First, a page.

Despite a dwindling membership, a $2.2 million deficit, a proposed new confession, and the annual discussion on Presbyterian union, last month’s 115th General Assembly of the Presbyterian Church in the U. S. (Southern), held in Charlotte, North Carolina, was characterized by long-time observers as a “caretaker” assembly.
The 411 commissioners (delegates) of the 900,000-member denomination heard progress reports about the proposed new confession. Because of a flood of suggestions from individuals and congregations the committee did not finish writing the confession in time for this year’s assembly. It will be ready this fall and should come up for a vote at next June’s General Assembly, scheduled to be held at Stillman College in Tuscaloosa, Alabama.
The committee told delegates that some changes of wording were being made in an early draft. For example, the section dealing with the Virgin Birth, which some conservatives thought denied that doctrine, will include the traditional words “conceived by the Holy Spirit, born of Mary the Virgin.” But other language that disturbed conservatives—“He came as a child born of woman as is every child”—remains. Some also complained that Christ is nowhere spoken of as Saviour, and a statement describing him as the “Saviour who died in our place” will be inserted. However, the committee refused to change the assertion “His knowledge was limited by his time and place in history.” To deny that, the committee argued, is to deny Christ’s humanity.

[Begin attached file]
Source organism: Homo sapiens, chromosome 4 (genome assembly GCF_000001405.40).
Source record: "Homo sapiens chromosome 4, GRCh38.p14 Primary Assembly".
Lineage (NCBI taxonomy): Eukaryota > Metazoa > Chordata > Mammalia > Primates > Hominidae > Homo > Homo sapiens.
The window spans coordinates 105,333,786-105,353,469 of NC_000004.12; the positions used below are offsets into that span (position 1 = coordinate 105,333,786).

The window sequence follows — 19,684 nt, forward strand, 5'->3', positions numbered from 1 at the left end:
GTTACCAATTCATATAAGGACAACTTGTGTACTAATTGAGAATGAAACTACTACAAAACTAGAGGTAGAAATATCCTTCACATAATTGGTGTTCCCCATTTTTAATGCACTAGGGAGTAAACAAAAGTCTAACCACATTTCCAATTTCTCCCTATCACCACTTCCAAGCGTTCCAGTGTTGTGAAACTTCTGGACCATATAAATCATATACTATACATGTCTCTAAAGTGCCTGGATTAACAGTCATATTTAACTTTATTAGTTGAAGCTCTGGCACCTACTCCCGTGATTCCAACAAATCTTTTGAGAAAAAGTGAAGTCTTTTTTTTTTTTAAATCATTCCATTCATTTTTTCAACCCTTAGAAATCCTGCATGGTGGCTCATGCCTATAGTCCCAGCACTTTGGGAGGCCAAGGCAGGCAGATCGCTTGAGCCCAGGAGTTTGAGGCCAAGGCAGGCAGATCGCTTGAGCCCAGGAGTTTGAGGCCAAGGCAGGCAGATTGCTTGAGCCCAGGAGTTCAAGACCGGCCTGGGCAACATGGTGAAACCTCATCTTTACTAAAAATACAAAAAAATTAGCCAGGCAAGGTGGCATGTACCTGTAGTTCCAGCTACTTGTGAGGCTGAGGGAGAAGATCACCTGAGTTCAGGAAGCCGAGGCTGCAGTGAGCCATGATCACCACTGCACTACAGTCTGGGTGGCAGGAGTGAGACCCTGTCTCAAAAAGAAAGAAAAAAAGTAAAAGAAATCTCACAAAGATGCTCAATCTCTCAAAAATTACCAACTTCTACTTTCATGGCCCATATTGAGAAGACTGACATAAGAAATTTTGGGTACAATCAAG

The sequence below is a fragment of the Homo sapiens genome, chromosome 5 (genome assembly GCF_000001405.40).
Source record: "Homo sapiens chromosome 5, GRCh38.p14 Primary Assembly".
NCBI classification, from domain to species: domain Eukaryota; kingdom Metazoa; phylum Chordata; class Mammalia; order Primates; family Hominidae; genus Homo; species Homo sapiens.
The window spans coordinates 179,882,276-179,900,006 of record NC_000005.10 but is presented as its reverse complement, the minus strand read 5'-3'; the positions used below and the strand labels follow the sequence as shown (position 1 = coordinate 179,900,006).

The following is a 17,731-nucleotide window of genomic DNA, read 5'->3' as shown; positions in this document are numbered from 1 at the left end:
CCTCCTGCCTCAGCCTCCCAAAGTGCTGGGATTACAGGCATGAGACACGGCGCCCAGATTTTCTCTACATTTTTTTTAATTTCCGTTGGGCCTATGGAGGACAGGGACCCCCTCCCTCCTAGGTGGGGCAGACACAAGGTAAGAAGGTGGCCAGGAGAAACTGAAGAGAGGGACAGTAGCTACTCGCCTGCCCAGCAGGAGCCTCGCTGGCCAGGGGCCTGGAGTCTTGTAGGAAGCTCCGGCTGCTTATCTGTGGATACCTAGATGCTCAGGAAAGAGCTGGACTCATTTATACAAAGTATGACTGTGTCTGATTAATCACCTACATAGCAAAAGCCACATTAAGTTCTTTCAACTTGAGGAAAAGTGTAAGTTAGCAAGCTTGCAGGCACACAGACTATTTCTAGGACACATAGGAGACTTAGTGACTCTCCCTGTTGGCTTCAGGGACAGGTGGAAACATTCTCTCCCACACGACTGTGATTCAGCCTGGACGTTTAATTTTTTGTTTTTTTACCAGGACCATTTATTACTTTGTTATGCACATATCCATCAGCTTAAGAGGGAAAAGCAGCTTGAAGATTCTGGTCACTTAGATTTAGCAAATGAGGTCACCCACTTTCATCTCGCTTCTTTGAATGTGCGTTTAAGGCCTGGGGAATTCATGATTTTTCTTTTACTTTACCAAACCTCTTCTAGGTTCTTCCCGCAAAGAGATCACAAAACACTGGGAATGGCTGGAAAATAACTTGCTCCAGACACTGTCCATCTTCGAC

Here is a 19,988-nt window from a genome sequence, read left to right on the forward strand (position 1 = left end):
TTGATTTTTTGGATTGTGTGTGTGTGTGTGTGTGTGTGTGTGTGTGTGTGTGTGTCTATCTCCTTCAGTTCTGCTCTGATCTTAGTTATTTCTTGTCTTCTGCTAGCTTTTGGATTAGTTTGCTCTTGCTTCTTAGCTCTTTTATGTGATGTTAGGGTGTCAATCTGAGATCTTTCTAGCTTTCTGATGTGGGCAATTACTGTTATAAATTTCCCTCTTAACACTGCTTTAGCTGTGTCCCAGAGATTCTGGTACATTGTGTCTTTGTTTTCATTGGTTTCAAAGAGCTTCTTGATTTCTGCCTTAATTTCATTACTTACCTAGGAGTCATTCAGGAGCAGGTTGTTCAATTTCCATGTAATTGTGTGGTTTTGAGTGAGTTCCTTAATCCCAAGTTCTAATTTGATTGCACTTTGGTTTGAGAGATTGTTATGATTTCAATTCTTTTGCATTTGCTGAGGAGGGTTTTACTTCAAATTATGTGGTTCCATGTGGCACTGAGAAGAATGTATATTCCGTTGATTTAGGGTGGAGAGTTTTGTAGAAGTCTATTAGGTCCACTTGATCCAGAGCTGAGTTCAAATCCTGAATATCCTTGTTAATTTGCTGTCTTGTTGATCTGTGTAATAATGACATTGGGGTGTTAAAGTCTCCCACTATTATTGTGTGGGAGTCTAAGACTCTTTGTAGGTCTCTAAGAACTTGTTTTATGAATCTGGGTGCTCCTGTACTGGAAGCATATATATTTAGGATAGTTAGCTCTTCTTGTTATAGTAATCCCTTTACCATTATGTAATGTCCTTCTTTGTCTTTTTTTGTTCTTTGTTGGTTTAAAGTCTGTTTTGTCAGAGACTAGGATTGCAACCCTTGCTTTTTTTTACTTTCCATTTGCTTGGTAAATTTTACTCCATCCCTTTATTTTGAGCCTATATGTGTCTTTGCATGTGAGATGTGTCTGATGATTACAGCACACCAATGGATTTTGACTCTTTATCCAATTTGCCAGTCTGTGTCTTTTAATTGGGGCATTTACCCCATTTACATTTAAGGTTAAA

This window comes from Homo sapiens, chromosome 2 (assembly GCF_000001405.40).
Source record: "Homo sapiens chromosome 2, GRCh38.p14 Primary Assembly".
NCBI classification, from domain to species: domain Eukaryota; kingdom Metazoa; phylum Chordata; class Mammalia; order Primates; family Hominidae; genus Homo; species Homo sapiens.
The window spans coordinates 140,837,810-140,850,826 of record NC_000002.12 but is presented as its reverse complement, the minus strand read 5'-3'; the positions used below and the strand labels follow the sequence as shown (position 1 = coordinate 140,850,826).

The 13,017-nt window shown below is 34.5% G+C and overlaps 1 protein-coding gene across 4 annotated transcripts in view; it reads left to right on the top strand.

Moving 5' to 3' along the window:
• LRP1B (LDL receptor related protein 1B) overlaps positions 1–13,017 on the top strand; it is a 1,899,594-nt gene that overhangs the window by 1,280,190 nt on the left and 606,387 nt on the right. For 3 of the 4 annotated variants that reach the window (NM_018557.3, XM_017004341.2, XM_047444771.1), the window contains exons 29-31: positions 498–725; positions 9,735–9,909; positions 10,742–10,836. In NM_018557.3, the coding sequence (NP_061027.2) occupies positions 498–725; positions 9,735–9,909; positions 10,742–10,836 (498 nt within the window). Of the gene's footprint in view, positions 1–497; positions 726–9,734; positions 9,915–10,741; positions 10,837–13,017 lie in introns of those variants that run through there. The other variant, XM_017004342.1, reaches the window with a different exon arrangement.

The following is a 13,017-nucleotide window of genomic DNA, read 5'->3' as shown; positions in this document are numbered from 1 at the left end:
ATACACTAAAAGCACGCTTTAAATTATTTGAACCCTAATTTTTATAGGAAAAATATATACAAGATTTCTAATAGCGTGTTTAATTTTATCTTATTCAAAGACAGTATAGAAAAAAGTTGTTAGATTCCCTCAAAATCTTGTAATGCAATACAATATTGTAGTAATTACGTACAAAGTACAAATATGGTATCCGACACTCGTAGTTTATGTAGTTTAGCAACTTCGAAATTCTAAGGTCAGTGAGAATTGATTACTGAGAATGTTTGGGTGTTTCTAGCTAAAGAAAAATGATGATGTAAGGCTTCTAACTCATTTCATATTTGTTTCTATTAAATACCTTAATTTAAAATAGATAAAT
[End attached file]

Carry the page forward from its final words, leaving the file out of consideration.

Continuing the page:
Final decision on the proposed plan of union with the United Presbyterian Church in the U. S. A. (UPCUSA) has been postponed until 1977. The PCUS first wants to decide the confessional issue. Resolutions to pull out of union discussions were soundly ...1
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